Have you heard about the wonderful Ms Morby’s Summer of Self-Love she’s got going on on her blog? (No, not that kind of self-love, cheeky!) It’s a celebration of everything that makes us great and a big two fingers to those people and industries whose interests it is for us to feel a bit, well, crappy. It follows on from her earlier Self-Love Revolution and is encourages everyone and anyone to face the tyranny of the bikini season head-on and just love what your momma gave you.
Being in the good old UK where summer currently resembles a monsoon, the chances of me wearing a swimsuit are somewhere between slim and none. But that doesn’t mean I can’t feel good in a rain mac, non?
While I’m a firm believer that the mass media has a lot to do with body dissatisfaction (among both sexes), I don’t think there is anything more personal than how you feel about your own body. For a very very long time (i.e, ever), my own attitude towards my body was one of frustration and resentment. It just wouldn’t fit in, it didn’t feel right.
In such an image conscious world, where we’re constantly bombarded by images of super-skinny celebrities and size is intrisically linked to success, it is hard not to feel inadequate and judged. But I’ve found that my worst critic is actually myself.
After years of dissatisfaction, one day a few years ago I came to the realisation that only I had to live in my own body. And, unless you live in some kind of 80s body-swap romcom, you’re the only person that has to live in yours. So I figured that only I could make the choice to if not all-out-love it, then at least treat my body with the respect it deserves for, ya know, getting me through this thing called life.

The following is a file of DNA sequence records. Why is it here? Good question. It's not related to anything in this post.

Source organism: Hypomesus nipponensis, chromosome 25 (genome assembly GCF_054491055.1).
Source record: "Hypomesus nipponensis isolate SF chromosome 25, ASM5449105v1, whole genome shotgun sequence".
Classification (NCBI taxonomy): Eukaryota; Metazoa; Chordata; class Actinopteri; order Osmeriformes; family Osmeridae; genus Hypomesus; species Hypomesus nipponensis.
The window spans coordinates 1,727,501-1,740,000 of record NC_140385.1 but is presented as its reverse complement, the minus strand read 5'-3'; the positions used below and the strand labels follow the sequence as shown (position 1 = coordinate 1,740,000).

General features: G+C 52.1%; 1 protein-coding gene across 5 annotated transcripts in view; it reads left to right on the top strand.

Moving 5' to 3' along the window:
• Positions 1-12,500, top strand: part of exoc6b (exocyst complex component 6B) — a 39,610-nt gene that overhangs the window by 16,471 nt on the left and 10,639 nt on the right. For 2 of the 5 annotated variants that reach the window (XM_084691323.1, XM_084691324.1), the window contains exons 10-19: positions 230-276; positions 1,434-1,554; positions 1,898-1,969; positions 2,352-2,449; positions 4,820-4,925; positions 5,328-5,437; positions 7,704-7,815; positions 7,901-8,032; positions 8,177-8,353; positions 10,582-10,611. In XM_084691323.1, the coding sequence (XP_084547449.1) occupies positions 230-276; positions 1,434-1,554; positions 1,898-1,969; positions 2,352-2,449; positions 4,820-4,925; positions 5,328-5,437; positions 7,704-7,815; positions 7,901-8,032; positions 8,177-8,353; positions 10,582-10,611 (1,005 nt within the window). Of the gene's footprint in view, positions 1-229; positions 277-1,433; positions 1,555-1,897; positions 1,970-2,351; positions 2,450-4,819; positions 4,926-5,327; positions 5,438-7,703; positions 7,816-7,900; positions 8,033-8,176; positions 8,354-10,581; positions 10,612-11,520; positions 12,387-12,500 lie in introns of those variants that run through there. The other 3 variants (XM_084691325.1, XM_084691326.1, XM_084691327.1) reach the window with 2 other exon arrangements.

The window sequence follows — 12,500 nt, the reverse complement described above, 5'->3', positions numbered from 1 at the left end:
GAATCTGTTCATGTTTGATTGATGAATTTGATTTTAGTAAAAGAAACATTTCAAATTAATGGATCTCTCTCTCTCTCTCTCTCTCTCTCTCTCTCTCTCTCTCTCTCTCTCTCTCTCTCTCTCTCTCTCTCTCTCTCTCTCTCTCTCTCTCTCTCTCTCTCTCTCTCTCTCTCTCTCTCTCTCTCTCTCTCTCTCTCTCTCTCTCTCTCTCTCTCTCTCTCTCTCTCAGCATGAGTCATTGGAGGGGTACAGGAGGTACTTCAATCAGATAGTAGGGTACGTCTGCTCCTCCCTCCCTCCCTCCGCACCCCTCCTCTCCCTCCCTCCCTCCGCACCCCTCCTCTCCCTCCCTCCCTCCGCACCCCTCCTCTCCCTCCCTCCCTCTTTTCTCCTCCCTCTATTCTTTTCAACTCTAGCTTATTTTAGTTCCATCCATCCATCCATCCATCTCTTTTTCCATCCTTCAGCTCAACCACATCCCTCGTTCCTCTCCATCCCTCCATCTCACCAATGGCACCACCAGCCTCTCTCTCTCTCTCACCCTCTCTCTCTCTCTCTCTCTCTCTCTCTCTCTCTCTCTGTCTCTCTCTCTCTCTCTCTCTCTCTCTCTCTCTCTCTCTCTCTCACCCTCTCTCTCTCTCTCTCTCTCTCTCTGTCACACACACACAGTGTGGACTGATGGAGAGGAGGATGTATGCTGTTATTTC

I’m no expert, but here are a few things I’ve learnt about myself, which may or may not be true of others (it’s actually based on an article I wrote some five years ago, but it’s all still stands true today):
The first step to respect is acceptance and learning to appreciate what you’ve got. For example, I’m 5 foot 3 inches; I’m never going to be 6 foot tall (though I still haven’t entirely ruled out the possibility of a twenties growth spurt). I am always going to have the same size hips no matter what I weigh, I’m never going to be flat-chested and I don’t tan. But it took me a long time to learn how to rock the small-and-statuesque-pale-and-interesting look.
It was only once I learnt to stop fighting nature and work with it that I felt a great weight had been lifted. I don’t claim to be above social pressures or having the odd down day. But slowly I have learnt to like and respect my body and I believe that anybody can.
Many of us don’t know our bodies that well. Despite living in them 24/7, we are in complete body denial. They’re always just so very there that we take them for granted and believe the worst instead of facing the truth, which often isn’t so bad as we’ve imagined it to be.
Another benefit of knowing your body is that it makes it easier to choose clothes you’ll feel comfortable in. Fashion trends are by their very nature fleeting. Ignore them. Invest your hard-earned cash in clothes that fit, you’ll love for a long time and that you feel confident in. (Learning to make/modify clothes and about tailoring for body types was probably one of the best things I ever did – so long stupid high street sizes, hello threads made to fit me!)
And I’m not just talking the dancing kind. Every body has a different make up; we all need different kinds and amounts of food, we all have different metabolisms. There was a time I thought I’d suppressed this natural response out of myself but slowly I started listening to what my body needed and now it thanks me for it by being happy and healthy.